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Fate of Dutch Jews in WWII Focus of March 24 Lecture

The fate of Dutch Jews in World War II will be the focus of a lecture March 24 at the University of Maine by Bernard Wasserstein, the Harriet and Ulrich Meyer Professor Emeritus of Modern Jewish European History at the University of Chicago.

The free public lecture, “The Ambiguity of Virtue: Gertrude van Tijn and the Fate of the Dutch Jews in World War II,” begins at 3:15 p.m. in Hill Auditorium, Barrows Hall. For more information or to request a disability accommodation, contact UMaine Professor of History Alex Grab, 207.581.1928.

Wasserstein is the author of 11 books on modern Jewish history, including a volume on Gertrude van Tijn, published earlier this year by Harvard University Press. The book tells the moving story of Gertrude van Tijn, a Jewish German social worker who worked tirelessly on behalf of her fellow Jews as the avenues that might save them were closed off. Between 1933 and 1940, van Tijn helped organize Jewish emigration from Nazi Germany. After the Germans occupied Holland in 1940, she worked for the Nazi-appointed Jewish Council in Amsterdam, helping many Jews escape to safety. In 1943, van Tijn was arrested by the Nazis and sent to the German concentration camp at Bergen Belsen, which she survived. She has since been called a heroine for the choices she made, while others have denounced her as a collaborator.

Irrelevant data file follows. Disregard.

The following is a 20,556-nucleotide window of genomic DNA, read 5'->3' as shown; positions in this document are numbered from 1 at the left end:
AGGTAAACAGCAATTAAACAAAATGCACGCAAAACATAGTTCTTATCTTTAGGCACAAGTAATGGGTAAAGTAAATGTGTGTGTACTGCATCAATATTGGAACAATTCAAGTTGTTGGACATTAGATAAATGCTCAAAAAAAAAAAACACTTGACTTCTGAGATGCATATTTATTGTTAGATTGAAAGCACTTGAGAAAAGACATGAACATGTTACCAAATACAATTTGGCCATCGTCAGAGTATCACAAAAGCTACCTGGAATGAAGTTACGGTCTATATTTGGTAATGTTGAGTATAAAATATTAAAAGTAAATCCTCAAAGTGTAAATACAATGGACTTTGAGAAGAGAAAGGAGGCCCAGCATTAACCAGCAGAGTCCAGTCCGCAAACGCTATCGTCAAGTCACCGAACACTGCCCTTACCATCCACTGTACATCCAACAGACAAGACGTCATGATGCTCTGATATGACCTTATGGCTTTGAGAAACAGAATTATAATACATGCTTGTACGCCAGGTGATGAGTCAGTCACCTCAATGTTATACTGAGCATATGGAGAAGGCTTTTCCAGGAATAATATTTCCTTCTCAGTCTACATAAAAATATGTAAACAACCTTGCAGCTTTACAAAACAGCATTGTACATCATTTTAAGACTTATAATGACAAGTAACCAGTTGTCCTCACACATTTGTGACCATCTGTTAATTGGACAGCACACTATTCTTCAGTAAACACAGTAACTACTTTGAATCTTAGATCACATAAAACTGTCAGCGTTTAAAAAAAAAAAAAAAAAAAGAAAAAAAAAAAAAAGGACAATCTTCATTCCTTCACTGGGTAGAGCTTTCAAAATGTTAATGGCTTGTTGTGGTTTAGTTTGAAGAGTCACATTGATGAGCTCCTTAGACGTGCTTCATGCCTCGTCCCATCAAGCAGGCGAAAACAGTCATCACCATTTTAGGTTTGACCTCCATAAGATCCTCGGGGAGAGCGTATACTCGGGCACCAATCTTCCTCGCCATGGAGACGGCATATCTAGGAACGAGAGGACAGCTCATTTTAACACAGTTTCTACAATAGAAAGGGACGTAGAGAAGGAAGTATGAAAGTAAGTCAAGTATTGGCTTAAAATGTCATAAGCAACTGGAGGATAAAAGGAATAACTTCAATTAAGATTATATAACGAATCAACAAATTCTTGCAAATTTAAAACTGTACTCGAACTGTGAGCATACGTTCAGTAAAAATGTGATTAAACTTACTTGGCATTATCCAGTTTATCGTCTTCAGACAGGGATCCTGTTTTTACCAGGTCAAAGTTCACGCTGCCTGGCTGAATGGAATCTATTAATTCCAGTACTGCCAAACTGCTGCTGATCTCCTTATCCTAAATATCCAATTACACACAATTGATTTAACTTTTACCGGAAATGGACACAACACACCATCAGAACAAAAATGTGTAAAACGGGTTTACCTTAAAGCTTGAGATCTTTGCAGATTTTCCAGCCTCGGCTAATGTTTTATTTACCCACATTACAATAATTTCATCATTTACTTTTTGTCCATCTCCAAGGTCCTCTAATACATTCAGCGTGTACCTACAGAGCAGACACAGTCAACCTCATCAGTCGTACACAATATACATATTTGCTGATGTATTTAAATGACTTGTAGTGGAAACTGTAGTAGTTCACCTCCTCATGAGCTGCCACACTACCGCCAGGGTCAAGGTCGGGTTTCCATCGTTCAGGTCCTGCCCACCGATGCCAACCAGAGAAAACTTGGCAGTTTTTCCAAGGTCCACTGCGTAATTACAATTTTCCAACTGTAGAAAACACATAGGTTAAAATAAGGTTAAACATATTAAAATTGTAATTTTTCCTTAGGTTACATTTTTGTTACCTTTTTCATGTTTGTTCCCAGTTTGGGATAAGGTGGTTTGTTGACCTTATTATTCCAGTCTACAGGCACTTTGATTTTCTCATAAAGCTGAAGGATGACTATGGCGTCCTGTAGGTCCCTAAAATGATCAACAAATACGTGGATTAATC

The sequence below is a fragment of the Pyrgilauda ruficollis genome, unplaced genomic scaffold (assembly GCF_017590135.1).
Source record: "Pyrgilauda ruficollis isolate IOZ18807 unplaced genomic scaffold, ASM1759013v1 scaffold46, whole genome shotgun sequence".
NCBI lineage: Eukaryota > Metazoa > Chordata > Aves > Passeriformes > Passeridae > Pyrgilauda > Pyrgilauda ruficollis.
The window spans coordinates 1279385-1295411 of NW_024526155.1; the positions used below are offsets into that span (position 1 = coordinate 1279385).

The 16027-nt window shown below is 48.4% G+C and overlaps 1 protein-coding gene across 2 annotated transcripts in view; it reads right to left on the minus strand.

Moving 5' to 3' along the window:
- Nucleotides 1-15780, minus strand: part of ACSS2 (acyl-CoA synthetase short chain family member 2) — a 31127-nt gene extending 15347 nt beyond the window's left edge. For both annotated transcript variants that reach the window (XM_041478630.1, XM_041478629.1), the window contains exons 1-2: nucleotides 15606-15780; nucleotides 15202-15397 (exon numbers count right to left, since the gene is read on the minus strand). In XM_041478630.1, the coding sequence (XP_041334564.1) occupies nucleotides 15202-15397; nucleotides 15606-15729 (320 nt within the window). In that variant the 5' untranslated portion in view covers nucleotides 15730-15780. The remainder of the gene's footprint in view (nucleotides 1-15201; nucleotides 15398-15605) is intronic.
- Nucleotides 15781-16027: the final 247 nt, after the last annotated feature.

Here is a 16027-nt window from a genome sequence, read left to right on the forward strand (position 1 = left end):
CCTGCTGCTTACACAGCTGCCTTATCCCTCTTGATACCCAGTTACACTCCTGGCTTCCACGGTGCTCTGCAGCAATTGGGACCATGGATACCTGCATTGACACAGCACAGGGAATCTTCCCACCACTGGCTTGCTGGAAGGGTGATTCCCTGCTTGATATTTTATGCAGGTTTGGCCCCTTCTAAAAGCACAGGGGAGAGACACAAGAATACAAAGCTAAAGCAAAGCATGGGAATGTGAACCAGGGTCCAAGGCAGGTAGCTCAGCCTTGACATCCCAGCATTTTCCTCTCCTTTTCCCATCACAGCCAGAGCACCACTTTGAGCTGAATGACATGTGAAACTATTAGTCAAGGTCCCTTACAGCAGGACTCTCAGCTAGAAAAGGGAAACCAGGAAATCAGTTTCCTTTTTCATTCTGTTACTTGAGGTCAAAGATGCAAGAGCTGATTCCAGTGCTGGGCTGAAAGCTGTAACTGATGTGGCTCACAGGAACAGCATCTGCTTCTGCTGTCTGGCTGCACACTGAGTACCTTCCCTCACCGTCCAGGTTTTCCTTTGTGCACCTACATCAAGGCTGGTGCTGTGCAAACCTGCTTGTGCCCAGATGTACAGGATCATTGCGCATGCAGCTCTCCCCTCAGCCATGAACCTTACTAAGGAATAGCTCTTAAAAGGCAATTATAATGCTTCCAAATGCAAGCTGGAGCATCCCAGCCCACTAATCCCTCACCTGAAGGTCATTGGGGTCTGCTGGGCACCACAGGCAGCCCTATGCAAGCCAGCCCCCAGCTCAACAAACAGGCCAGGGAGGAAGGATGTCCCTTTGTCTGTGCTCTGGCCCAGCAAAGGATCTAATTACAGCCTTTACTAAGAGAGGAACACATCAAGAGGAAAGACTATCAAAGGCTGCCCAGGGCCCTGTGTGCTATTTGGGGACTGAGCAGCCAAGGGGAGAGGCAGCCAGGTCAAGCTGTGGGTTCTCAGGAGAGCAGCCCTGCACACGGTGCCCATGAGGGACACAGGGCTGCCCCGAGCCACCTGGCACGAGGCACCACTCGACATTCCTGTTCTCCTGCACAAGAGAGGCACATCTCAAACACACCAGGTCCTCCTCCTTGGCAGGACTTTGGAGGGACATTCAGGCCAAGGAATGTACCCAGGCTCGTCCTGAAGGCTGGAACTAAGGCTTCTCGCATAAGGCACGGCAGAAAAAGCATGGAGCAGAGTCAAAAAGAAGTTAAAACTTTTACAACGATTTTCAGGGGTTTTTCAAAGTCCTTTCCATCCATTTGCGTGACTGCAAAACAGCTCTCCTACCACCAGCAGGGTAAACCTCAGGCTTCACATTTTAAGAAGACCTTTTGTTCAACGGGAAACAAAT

The lecture is supported by the UMaine History Department, Judaic Studies program and the Cultural Affairs Committee.

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